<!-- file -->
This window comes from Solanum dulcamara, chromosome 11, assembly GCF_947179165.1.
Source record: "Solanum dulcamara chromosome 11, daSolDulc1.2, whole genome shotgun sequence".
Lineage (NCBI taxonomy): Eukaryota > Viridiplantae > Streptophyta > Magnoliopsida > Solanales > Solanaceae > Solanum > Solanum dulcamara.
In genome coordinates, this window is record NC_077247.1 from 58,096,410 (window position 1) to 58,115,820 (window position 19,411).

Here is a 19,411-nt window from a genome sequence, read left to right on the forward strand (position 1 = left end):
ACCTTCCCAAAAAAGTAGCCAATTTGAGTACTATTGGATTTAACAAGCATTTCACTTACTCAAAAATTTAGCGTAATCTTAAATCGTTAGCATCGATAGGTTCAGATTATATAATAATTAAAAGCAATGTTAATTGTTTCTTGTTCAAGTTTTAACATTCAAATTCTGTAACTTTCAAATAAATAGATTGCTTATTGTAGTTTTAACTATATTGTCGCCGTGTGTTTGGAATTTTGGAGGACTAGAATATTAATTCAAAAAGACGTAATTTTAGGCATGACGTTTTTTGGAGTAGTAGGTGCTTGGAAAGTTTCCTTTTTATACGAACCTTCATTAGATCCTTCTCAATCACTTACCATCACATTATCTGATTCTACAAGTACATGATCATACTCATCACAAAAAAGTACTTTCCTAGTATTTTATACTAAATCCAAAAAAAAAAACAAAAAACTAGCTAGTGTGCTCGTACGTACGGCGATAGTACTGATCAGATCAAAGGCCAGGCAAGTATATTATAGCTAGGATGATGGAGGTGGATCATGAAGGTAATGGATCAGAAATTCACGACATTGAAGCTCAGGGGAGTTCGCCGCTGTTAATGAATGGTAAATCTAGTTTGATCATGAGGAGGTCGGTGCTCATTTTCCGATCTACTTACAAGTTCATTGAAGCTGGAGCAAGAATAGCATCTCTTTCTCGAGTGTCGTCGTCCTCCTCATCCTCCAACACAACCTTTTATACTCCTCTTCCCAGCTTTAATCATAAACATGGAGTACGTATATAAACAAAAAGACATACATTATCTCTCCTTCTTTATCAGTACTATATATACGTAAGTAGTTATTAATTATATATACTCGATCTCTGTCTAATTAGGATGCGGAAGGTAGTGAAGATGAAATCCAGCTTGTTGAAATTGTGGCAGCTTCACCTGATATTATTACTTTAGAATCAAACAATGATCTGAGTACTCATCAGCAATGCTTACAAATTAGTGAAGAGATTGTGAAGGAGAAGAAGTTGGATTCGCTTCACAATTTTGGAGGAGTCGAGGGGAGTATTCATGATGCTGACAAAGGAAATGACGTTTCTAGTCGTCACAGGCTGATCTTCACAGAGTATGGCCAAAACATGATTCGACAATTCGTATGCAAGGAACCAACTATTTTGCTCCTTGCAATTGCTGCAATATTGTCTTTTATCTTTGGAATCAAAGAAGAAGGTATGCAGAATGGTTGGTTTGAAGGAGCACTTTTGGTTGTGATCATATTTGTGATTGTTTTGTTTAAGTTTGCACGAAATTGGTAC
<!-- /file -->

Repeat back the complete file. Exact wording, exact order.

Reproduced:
This window comes from Solanum dulcamara, chromosome 11, assembly GCF_947179165.1.
Source record: "Solanum dulcamara chromosome 11, daSolDulc1.2, whole genome shotgun sequence".
Lineage (NCBI taxonomy): Eukaryota > Viridiplantae > Streptophyta > Magnoliopsida > Solanales > Solanaceae > Solanum > Solanum dulcamara.
In genome coordinates, this window is record NC_077247.1 from 58,096,410 (window position 1) to 58,115,820 (window position 19,411).

Here is a 19,411-nt window from a genome sequence, read left to right on the forward strand (position 1 = left end):
ACCTTCCCAAAAAAGTAGCCAATTTGAGTACTATTGGATTTAACAAGCATTTCACTTACTCAAAAATTTAGCGTAATCTTAAATCGTTAGCATCGATAGGTTCAGATTATATAATAATTAAAAGCAATGTTAATTGTTTCTTGTTCAAGTTTTAACATTCAAATTCTGTAACTTTCAAATAAATAGATTGCTTATTGTAGTTTTAACTATATTGTCGCCGTGTGTTTGGAATTTTGGAGGACTAGAATATTAATTCAAAAAGACGTAATTTTAGGCATGACGTTTTTTGGAGTAGTAGGTGCTTGGAAAGTTTCCTTTTTATACGAACCTTCATTAGATCCTTCTCAATCACTTACCATCACATTATCTGATTCTACAAGTACATGATCATACTCATCACAAAAAAGTACTTTCCTAGTATTTTATACTAAATCCAAAAAAAAAAACAAAAAACTAGCTAGTGTGCTCGTACGTACGGCGATAGTACTGATCAGATCAAAGGCCAGGCAAGTATATTATAGCTAGGATGATGGAGGTGGATCATGAAGGTAATGGATCAGAAATTCACGACATTGAAGCTCAGGGGAGTTCGCCGCTGTTAATGAATGGTAAATCTAGTTTGATCATGAGGAGGTCGGTGCTCATTTTCCGATCTACTTACAAGTTCATTGAAGCTGGAGCAAGAATAGCATCTCTTTCTCGAGTGTCGTCGTCCTCCTCATCCTCCAACACAACCTTTTATACTCCTCTTCCCAGCTTTAATCATAAACATGGAGTACGTATATAAACAAAAAGACATACATTATCTCTCCTTCTTTATCAGTACTATATATACGTAAGTAGTTATTAATTATATATACTCGATCTCTGTCTAATTAGGATGCGGAAGGTAGTGAAGATGAAATCCAGCTTGTTGAAATTGTGGCAGCTTCACCTGATATTATTACTTTAGAATCAAACAATGATCTGAGTACTCATCAGCAATGCTTACAAATTAGTGAAGAGATTGTGAAGGAGAAGAAGTTGGATTCGCTTCACAATTTTGGAGGAGTCGAGGGGAGTATTCATGATGCTGACAAAGGAAATGACGTTTCTAGTCGTCACAGGCTGATCTTCACAGAGTATGGCCAAAACATGATTCGACAATTCGTATGCAAGGAACCAACTATTTTGCTCCTTGCAATTGCTGCAATATTGTCTTTTATCTTTGGAATCAAAGAAGAAGGTATGCAGAATGGTTGGTTTGAAGGAGCACTTTTGGTTGTGATCATATTTGTGATTGTTTTGTTTAAGTTTGCACGAAATTGGTAC